Meet the New Board, Not Like the Old Board

When you think of your organization’s assets what comes to mind? How are you using those assets to help you innovate and scale more successfully? Your board is one of your top assets, but ONLY if you use them effectively.

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Your board is a concentrated collection of supporters who are willing and able to spend their time, talent and personal finances to push your cause and accomplish your mission. That is a lot to ask of someone.

Cultivating, recruiting, maintaining and working with a board can have some considerable upfront costs of time as you get to know your community and potential board members, recruit them to your organization and establish effective and ongoing working relationships. But the payoff of having the right group of supporters at the table with you every month (or quarter) is invaluable.

When thinking about best ways work with our boards the discussion usually leans towards keeping board members engaged. Which is great, but we also hear the same things.  “Have a good onboarding process!” “Have retreats where you discuss your mission and vision!” “Provide comprehensive reports to keep your board informed!” These are all important and necessary but for the most part these can be pretty passive activities for the board (including the retreat if you don’t hold it in an effective manner). For your board members who are likely very busy and effective folks, this can be mind numbing and easy to just show up and check the boxes for their board service. This is a huge loss for the nonprofit.

Engagement with your board members is crucial but if you want them to truly help the organization or innovate and scale, it’s important to take some extra steps:

Set goals with your board. Real goals like you would with your staff and make them SMART goals. (Review: these are Specific, Measurable, Achievable, Relevant and Time-Bound.) This gives them tasks to do between board meetings that they know are going to help the organization. (Also, pro-tip - don’t assume that the executives on your board know how to do this well, work with them throughout the is process so you are all on the same page.) It’s hard and takes practice. This is also a great way to keep the board in the know about what is going on as they have to be familiar with the org to set these types of goals. This is also a great way to really nail down what a board member wants to do with the organization. When I get to use the skills I use every day to help another organization, it’s really fun and selfishly, feels great.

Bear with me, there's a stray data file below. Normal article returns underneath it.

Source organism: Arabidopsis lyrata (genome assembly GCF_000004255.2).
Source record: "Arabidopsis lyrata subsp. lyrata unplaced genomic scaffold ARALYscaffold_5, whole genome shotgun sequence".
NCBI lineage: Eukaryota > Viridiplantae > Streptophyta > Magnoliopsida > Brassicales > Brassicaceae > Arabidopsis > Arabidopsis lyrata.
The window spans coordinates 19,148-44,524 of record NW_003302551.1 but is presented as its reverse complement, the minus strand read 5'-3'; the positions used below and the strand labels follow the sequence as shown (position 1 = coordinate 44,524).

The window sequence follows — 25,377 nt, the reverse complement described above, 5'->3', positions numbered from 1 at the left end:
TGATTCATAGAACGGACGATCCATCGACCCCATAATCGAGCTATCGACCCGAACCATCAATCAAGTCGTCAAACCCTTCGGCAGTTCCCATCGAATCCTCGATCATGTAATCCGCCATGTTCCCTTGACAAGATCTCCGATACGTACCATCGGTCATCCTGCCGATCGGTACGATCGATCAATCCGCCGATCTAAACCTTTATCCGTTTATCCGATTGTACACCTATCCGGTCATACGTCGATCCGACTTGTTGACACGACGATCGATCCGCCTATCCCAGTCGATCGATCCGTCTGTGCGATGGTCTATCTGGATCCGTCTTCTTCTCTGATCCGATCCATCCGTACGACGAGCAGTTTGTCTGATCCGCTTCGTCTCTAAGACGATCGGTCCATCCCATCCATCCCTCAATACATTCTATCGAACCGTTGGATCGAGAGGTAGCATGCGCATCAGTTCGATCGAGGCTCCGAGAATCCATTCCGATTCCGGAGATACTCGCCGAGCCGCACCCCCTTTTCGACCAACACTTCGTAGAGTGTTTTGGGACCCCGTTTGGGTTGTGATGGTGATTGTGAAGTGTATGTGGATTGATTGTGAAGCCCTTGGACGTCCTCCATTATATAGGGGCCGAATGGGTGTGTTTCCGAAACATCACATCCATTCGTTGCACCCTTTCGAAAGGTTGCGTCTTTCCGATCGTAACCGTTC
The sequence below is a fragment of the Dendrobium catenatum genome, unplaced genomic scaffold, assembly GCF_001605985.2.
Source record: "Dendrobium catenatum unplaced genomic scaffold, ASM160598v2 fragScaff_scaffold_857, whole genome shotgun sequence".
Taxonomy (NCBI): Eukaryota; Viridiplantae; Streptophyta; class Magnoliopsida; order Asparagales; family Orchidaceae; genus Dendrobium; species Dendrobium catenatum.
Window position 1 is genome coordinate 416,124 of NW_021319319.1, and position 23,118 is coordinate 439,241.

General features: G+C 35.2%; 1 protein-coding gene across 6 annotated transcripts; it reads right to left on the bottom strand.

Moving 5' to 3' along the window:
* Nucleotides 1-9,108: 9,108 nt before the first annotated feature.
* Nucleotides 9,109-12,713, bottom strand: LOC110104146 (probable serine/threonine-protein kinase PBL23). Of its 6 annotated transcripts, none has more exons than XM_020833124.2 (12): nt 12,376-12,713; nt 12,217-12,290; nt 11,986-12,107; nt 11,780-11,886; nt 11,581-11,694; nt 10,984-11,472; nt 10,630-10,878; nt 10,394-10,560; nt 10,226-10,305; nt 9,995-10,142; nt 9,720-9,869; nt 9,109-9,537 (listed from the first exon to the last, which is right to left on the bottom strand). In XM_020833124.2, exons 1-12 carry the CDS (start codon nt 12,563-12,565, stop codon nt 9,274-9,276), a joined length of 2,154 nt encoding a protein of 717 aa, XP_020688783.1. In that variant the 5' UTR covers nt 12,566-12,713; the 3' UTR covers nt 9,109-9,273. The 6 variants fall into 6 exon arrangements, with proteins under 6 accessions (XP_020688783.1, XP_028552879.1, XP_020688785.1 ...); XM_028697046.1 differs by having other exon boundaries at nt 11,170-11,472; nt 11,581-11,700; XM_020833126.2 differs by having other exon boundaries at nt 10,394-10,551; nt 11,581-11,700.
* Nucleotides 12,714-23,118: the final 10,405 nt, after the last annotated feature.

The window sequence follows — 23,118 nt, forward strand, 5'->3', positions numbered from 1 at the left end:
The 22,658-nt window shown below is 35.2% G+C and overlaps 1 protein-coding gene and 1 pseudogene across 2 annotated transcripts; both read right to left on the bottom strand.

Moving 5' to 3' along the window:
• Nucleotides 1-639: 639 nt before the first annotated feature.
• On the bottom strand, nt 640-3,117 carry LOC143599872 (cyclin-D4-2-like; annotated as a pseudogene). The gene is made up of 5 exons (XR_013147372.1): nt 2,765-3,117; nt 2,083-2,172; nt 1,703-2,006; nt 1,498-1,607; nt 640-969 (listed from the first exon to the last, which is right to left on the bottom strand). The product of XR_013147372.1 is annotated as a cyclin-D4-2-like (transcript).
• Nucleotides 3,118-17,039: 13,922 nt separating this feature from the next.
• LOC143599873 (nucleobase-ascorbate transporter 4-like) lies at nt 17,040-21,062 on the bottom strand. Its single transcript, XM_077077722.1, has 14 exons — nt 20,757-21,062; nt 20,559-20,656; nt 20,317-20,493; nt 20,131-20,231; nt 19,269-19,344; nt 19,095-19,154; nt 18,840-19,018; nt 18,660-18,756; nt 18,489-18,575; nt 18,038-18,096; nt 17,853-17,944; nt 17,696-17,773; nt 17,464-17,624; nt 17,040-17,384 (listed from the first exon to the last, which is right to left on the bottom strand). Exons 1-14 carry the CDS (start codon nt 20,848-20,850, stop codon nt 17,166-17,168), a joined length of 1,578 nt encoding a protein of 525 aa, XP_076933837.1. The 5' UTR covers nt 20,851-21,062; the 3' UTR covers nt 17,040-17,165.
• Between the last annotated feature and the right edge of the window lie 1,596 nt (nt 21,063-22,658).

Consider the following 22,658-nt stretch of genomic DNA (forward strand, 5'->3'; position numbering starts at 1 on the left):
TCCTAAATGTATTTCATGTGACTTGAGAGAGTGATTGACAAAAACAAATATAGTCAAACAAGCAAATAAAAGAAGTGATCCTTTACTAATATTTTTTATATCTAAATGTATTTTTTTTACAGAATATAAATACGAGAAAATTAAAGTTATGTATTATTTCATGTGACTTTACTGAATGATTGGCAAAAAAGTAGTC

Keep it interesting. Don’t hold a board meeting containing information that could just be sent as an attachment. While it is necessary to discuss many updates and finances in person, consider why your board is involved and community updates, extended mission moments and changes in the landscape.  One board I am on, I learn something new at EVERY board meeting. I seriously, sit down in front of my binder, say hi to everyone and get giddy about the second hour of the meeting because I know I am going to learn about my community, hear recommendations from the staff who are way more knowledgeable and talented than I am and even get to have a little debate, it’s awesome. I look forward to these every quarter.

Don’t underestimate the culture of your board and how they interact with one another. Relationships can at times peer-pressure us to show up and perform. Use this to your advantage. Everyone already has a major commonality; you. Another great experience was a board where we were all intimately involved with the org on a regular basis and could involve our loved ones. The board meetings were always fun with passionate supporters the ED was engaging with us every month.

Finally, don’t forget about them once their term is up!  There are still organizations that I talk about to friends when I am no longer on the board. Many of these members would also happily buy a table or bring folks to a cultivation event, but since they are no longer in the day to day, if they aren’t also cultivated, they won’t know about these opportunities. Also, as their networks continue to grow so can yours.